DTMF is a signalling system for identifying the keys say the number dialed on a pushbutton or DTMF keypad. DTMF (Dual tone multi frequency) as the name suggests uses a combination of two sine wave tones to represent a key. These tones are called row and column frequencies as they correspond to the layout of a telephone keypad.
A DTMF keypad (generator or encoder) generates a sinusoidal tone which is mixture of the row and column frequencies. The row frequencies are low group frequencies. The column frequencies belong to high group frequencies. This prevents misinterpretation of the harmonics. Also the frequencies for DTMF are so chosen that none have a harmonic relationship with the others and that mixing the frequencies would not produce sum or product frequencies that could mimic another valid tone. The high-group frequencies (the column tones) are slightly louder than the low-group to compensate for the high-frequency roll off of voice audio systems.          The row and column frequencies corresponding to a DTMF keypad have been indicated in the above figure. DTMF tones are able to represent one of the 16 different states or symbols on the keypad. This is equivalent to 4 bits of data, also known as nibble.

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 When you press the buttons on the keypad, a connection is made that generates two tones at the same time. A "Row" tone and a "Column" tone. These two tones identify the key you pressed to any equipment you are controlling. If the keypad is on your phone, the telephone company's "Central Office" equipment knows what numbers you are dialing by these tones, and will switch your call accordingly. If you are using a DTMF keypad to remotely control equipment, the tones can identify what unit you want to control, as well as which unique function you want it to perform.
When you press the digit 1 on the keypad, you generate the tones 1209 Hz and 697 Hz. Pressing the digit 2 will generate the tones 1336 Hz and 697 Hz. Sure, the tone 697 is the same for both digits, but it take two tones to make a digit and the decoding equipment knows the difference between the 1209 Hz that would complete the digit 1, and a 1336 Hz that completes a digit 2.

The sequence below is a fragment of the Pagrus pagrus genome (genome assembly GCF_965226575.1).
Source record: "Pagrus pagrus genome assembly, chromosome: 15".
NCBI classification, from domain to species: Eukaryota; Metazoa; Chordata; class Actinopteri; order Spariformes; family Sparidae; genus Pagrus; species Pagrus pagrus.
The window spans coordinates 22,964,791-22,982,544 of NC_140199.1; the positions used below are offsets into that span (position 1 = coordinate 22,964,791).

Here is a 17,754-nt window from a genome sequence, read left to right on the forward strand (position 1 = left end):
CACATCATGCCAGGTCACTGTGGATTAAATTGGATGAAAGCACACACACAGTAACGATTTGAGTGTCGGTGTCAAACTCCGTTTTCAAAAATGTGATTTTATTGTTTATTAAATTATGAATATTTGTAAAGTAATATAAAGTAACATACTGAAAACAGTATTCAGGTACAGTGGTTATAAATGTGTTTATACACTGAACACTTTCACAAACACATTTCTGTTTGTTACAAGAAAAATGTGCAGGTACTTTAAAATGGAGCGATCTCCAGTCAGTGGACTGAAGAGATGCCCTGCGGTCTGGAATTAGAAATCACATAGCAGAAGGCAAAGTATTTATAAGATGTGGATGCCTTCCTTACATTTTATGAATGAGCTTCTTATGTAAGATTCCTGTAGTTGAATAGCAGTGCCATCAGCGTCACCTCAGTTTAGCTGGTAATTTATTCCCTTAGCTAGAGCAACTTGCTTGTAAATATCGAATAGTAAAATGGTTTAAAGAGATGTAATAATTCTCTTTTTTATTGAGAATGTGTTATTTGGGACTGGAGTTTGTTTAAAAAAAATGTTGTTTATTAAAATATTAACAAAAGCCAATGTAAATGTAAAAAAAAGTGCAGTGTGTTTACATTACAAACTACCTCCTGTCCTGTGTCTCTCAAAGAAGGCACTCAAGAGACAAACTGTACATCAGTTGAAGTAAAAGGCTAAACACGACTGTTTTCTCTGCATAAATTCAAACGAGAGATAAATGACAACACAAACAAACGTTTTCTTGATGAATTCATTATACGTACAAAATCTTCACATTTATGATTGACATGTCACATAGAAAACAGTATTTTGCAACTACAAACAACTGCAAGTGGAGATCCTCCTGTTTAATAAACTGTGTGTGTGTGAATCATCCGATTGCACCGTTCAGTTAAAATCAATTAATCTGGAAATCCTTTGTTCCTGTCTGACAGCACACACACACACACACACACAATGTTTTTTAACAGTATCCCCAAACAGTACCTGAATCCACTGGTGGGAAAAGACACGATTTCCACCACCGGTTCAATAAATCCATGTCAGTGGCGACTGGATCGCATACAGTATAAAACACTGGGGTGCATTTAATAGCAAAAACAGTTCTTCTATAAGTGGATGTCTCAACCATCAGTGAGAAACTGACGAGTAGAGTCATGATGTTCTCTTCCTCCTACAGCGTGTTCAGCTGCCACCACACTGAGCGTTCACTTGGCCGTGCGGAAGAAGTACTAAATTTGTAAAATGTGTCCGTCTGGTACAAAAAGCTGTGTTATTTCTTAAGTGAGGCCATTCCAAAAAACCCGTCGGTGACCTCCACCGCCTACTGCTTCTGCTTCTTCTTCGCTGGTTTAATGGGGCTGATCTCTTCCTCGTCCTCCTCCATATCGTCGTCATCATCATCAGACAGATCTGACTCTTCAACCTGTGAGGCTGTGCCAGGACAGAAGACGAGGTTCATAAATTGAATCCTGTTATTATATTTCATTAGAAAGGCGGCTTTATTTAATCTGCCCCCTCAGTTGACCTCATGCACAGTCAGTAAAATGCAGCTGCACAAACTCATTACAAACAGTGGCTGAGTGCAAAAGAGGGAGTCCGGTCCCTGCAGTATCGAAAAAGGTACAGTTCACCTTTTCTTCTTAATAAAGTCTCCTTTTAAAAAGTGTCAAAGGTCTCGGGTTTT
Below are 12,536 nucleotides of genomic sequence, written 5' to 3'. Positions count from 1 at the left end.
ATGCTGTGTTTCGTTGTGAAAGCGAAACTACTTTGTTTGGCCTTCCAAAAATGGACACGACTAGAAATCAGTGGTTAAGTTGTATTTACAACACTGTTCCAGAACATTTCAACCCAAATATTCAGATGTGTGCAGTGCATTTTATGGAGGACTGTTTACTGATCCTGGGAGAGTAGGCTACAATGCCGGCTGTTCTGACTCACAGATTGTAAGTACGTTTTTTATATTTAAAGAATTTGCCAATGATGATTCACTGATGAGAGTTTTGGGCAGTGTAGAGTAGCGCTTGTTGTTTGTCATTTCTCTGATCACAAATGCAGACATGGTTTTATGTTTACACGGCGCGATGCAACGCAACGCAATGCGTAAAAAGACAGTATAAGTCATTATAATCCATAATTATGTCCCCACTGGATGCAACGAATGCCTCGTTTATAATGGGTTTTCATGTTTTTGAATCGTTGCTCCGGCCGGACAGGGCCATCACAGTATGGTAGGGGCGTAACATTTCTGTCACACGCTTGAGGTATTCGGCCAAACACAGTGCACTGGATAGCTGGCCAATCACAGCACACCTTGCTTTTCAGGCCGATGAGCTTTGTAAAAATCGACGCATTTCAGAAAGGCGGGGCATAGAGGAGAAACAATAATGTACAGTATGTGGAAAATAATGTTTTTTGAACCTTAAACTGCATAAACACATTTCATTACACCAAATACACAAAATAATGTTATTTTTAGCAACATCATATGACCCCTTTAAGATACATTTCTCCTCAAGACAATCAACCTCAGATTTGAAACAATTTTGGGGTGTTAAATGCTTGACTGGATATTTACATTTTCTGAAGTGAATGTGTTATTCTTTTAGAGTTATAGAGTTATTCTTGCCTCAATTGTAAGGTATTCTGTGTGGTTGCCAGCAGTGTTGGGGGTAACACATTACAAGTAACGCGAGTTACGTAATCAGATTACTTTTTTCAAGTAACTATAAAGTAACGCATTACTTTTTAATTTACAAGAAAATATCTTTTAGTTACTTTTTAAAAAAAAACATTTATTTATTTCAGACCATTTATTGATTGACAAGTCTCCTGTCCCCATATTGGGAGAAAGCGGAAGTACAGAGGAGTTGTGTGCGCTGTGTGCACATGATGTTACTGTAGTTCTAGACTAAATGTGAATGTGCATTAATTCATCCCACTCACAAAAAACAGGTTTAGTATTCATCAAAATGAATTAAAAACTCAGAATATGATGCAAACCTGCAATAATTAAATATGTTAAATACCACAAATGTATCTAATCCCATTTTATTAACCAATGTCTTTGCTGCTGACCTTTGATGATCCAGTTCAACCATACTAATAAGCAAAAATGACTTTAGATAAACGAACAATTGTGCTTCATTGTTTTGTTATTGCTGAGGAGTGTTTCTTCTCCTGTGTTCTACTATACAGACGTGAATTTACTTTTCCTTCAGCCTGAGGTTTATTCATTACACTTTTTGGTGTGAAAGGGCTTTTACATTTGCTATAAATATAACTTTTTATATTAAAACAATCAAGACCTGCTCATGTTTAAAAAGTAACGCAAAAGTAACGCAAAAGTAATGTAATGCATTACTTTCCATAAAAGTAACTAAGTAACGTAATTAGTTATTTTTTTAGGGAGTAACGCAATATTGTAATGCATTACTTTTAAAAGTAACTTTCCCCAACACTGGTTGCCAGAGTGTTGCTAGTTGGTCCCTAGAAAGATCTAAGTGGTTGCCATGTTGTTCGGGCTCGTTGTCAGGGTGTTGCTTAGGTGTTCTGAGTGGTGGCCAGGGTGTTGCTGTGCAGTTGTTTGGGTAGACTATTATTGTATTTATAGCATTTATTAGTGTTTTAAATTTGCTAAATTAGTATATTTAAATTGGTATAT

Two-Way Radios:
Just as you dial your telephone to reach another person, you can use transmit DTMF signals over a radio, and turn things on and off, flash lights, control motors, cameras, activate warning systems, turn on irrigation systems, open gates, and in general control the world! You may have heard some tones at the start of some National News Broadcasts. These are DTMF tones that send out at the start of the broadcast to transfer (or alert to transfer) their audio onto the local affiliates airwaves. Basically, it turns on a master switch. Used over two-way radios, you can transmit a DTMF "phone number". You have the same "phone number" programmed in a decoder hooked up to a radio receiver at a remote location. When the decoder sees its "phone number" come in over the radio, it wakes up and gets to work controlling the things you have hooked it up to.With the better decoders (of course all the Genave decoders are the better ones) you are able to take phone numbers a step further
Bhanu Namikaze

Bhanu Namikaze is an Ethical Hacker, Security Analyst, Blogger, Web Developer and a Mechanical Engineer. He Enjoys writing articles, Blogging, Debugging Errors and Capture the Flags. Enjoy Learning; There is Nothing Like Absolute Defeat - Try and try until you Succeed.

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